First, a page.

Entities and Values

In object-oriented programming, defining new classes of objects is the typical way of introducing new types. It is extremely important to classify these types in order to ensure separation of concerns. In this article, I am going to define two common classes of types, namely entities and values.

Entities are objects of the domain model, most likely evolving over time. They encapsulate attributes that can themselves be entities. For example, a Car might encapsulate four Wheels and an Engine.

Entities are uniquely identified by an id. This identifer can be the actual memory location of the entity in some simple use cases, but a more involved identification scheme is usually required. If the entity is persisted in a relational database for instance, its unique identifier is usually the table’s primary key. It is a good practice to introduce a type safe wrapper around the entity’s identifier.

GOOD PRACTICE

private Id<Car> id;

Equality is defined uniquely by the entity’s identifier.

GOOD PRACTICE

class Car {

  ...

  @Override
  public boolean equals(Object obj) {
    ...
    return id.equals(that.id);
  }

}

It is a very bad idea to define equality based on the entity’s attributes, as they might change over time even though the entity itself doesn’t change. Defining equality using a subset of the entity’s attributes is an equally bad idea, unless you can justify that the subset is actually the entity’s unique identifier.

BAD PRACTICE

class Car {

  ...

  @Override
  public boolean equals(Object obj) {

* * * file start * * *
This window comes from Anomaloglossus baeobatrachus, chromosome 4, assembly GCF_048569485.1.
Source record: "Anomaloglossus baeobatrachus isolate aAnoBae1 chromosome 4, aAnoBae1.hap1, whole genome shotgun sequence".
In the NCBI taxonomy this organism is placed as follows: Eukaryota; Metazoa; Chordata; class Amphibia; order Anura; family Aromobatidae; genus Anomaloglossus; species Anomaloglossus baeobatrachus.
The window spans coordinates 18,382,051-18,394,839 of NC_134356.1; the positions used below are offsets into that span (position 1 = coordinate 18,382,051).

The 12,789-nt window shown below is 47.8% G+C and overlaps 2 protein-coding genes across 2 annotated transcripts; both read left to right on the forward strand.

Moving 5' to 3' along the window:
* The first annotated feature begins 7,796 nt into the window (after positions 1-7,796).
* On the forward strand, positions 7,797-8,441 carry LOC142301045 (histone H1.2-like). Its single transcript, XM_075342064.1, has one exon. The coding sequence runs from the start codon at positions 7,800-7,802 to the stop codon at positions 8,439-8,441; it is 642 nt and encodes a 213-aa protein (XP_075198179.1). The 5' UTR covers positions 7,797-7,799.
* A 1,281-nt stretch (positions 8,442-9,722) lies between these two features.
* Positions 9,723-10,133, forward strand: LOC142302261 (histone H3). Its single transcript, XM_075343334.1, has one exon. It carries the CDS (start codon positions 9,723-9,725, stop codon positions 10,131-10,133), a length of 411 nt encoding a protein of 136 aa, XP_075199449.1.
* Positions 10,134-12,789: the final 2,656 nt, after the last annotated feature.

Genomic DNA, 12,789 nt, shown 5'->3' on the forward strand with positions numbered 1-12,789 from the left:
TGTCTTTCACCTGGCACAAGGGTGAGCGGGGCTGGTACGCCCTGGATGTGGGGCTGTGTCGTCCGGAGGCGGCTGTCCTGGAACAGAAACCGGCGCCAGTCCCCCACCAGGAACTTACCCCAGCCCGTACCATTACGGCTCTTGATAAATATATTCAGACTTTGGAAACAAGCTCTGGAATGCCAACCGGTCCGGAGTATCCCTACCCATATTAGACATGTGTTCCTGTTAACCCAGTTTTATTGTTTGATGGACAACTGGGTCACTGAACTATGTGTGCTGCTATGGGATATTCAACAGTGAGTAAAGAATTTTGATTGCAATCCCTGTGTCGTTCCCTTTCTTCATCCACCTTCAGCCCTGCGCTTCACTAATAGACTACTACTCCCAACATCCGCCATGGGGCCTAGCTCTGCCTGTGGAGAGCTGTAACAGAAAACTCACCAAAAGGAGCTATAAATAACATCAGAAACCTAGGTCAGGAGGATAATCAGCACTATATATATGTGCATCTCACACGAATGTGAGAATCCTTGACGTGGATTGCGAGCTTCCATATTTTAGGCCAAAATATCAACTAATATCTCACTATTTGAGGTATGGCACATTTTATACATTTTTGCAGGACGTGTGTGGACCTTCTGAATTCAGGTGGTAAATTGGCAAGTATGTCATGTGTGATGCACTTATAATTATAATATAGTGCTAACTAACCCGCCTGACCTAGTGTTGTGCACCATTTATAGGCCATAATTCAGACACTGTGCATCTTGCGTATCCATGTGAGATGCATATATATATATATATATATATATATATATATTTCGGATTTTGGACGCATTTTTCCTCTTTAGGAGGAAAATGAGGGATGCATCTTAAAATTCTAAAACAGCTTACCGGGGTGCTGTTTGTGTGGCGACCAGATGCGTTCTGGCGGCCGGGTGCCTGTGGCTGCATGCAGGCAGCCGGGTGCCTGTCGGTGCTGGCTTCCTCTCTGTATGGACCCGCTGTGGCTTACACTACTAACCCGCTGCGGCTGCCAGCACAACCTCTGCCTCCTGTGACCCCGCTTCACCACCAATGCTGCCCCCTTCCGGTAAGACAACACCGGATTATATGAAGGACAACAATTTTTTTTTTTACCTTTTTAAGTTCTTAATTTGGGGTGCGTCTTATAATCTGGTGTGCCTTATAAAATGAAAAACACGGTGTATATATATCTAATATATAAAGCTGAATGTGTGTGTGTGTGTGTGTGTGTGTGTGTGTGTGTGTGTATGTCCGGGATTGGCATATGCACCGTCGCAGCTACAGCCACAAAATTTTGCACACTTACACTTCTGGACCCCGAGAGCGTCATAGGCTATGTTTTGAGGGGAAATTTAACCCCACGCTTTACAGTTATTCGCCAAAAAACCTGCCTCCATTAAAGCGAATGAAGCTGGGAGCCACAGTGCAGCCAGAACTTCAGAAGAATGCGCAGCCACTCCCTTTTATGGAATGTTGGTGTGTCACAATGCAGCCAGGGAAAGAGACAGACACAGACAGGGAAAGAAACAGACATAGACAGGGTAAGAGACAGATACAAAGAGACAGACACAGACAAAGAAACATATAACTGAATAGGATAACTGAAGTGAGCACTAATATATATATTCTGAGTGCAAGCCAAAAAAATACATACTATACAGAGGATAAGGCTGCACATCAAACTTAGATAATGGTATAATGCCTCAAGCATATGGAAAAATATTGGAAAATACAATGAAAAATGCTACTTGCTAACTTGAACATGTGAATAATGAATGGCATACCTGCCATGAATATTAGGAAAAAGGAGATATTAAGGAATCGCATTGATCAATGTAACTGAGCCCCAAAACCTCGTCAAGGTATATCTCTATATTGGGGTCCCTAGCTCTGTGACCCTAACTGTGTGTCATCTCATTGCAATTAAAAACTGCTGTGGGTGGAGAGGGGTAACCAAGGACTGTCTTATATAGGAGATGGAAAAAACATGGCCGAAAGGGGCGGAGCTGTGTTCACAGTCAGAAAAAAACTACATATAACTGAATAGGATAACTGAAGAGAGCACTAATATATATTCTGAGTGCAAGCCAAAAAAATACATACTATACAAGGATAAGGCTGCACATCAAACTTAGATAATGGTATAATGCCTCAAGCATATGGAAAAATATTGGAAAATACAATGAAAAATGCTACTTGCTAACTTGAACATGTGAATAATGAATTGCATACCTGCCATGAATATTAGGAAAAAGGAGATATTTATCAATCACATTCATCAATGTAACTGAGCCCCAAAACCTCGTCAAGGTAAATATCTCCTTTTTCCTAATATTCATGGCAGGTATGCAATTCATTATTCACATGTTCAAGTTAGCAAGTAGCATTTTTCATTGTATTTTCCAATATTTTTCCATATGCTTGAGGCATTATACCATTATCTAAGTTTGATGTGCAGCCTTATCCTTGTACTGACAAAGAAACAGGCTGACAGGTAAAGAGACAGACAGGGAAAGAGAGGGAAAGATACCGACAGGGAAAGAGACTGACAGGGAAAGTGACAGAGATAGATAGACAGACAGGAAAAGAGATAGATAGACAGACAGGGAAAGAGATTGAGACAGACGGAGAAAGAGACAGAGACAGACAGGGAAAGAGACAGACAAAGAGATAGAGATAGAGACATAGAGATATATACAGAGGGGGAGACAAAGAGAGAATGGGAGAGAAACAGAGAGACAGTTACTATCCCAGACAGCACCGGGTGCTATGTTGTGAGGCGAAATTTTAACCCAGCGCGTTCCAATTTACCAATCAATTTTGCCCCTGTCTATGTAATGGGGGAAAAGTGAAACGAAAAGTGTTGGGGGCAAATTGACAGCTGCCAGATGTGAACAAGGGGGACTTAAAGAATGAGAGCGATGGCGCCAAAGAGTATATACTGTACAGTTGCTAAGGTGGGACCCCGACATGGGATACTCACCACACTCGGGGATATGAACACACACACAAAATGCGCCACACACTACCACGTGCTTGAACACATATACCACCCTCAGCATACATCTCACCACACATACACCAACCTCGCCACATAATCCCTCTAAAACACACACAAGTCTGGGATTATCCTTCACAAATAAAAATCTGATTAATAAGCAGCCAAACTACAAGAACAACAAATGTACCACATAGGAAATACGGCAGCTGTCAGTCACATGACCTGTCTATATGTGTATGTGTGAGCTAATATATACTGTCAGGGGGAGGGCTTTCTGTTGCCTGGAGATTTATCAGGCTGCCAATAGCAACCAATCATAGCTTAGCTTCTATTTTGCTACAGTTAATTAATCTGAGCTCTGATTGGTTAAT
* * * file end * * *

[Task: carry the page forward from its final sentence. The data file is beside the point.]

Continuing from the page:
...
    return licensePlate.equals(that.licensePlate);
  }

}

An entity should never instantiate other entities directly. All dependencies must be passed either through the constructor or through additional setters. It is also important that an entity can be constructed by passing nulls to facilitate partial domain model instantiations in unit tests.

BAD PRACTICE

Car(Wheel[] wheels, Engine engine) {
  this.wheels = checkNotNull(wheels);
  this.engine = checkNotNull(engine);
}

Entities are marshalled into complex structures. For instance, one would map an entity to a relational database table or a JSON object.

@Entity
class Car {

  @Value
  private Wheel[] wheels;

  @Value
  private Engine engine;

}

Values are immutable objects describing a type of data. For instance, EmailAddresses and Symbols are values. A value usually restricts the universe of its underlying type. For instance, an EmailAddress restricts the universe of Strings to the format defined in RFC 5322.

GOOD PRACTICE

class EmailAddress {
  
  private final String emailAddress;

  EmailAddress(String emailAddress) {
    checkNotNull(emailAddress);
    ...
    this.emailAddress = emailAddress;
  }

}

Equality is defined based on the value semantics. The EquivalenceTester in kaChing’s kawala is especially useful to test it.

EquivalenceTester.check(
    newArrayList(
        new Symbol("GOOG"),
        new Symbol("goog")),
    newArrayList(
        new Symbol("AAPL")));

Values are marshalled into simple structures, usually by relying on its underlying type. For instance, an EmailAddress can be marshalled as a varchar(255) column or a JSON string.

@Entity
class Customer {

  @Value(type = EmailAddressType.class)
  private EmailAddress emailAddress;

}